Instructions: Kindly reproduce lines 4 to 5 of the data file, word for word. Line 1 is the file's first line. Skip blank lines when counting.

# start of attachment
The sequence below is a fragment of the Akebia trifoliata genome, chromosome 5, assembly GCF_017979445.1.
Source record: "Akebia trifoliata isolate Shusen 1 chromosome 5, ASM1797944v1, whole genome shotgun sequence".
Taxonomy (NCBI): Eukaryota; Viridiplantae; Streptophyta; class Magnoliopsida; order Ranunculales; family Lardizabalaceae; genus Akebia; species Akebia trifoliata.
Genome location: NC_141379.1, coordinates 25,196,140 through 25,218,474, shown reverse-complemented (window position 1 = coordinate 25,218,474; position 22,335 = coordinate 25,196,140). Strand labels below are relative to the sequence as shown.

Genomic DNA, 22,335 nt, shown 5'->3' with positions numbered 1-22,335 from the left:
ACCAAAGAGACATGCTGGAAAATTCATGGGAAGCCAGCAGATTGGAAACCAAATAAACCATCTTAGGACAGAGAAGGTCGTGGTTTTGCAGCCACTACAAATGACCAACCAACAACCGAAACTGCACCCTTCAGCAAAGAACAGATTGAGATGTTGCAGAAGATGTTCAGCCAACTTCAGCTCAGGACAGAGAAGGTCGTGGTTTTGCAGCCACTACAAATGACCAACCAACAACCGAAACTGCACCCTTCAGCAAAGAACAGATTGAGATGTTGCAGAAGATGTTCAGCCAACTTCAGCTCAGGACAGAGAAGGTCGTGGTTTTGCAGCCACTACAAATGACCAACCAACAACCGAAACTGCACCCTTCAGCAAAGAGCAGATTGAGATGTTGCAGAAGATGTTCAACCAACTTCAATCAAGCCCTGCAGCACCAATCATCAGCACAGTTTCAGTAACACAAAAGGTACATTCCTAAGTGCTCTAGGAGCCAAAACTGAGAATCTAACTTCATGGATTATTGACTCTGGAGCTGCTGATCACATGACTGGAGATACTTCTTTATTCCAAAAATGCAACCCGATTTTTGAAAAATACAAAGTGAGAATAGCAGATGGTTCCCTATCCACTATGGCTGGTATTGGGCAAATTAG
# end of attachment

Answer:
Genome location: NC_141379.1, coordinates 25,196,140 through 25,218,474, shown reverse-complemented (window position 1 = coordinate 25,218,474; position 22,335 = coordinate 25,196,140). Strand labels below are relative to the sequence as shown.

Genomic DNA, 22,335 nt, shown 5'->3' with positions numbered 1-22,335 from the left: